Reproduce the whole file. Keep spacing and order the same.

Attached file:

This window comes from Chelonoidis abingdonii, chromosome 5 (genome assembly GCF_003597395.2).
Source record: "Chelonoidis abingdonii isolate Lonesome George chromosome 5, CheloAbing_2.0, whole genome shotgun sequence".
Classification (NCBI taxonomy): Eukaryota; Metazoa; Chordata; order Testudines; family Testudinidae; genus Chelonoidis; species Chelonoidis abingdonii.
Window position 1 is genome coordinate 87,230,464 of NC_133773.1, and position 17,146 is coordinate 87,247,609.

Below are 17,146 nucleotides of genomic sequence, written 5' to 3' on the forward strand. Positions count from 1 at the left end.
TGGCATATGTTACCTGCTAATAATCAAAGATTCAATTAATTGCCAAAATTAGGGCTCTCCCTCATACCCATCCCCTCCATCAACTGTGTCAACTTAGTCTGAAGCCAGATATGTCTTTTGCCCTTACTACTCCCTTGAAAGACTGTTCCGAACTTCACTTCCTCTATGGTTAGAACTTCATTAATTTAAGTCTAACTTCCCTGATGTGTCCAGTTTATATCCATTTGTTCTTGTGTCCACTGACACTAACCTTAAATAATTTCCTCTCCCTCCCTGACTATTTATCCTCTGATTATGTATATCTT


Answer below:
This window comes from Chelonoidis abingdonii, chromosome 5 (genome assembly GCF_003597395.2).
Source record: "Chelonoidis abingdonii isolate Lonesome George chromosome 5, CheloAbing_2.0, whole genome shotgun sequence".
Classification (NCBI taxonomy): Eukaryota; Metazoa; Chordata; order Testudines; family Testudinidae; genus Chelonoidis; species Chelonoidis abingdonii.
Window position 1 is genome coordinate 87,230,464 of NC_133773.1, and position 17,146 is coordinate 87,247,609.

Below are 17,146 nucleotides of genomic sequence, written 5' to 3' on the forward strand. Positions count from 1 at the left end.
TGGCATATGTTACCTGCTAATAATCAAAGATTCAATTAATTGCCAAAATTAGGGCTCTCCCTCATACCCATCCCCTCCATCAACTGTGTCAACTTAGTCTGAAGCCAGATATGTCTTTTGCCCTTACTACTCCCTTGAAAGACTGTTCCGAACTTCACTTCCTCTATGGTTAGAACTTCATTAATTTAAGTCTAACTTCCCTGATGTGTCCAGTTTATATCCATTTGTTCTTGTGTCCACTGACACTAACCTTAAATAATTTCCTCTCCCTCCCTGACTATTTATCCTCTGATTATGTATATCTT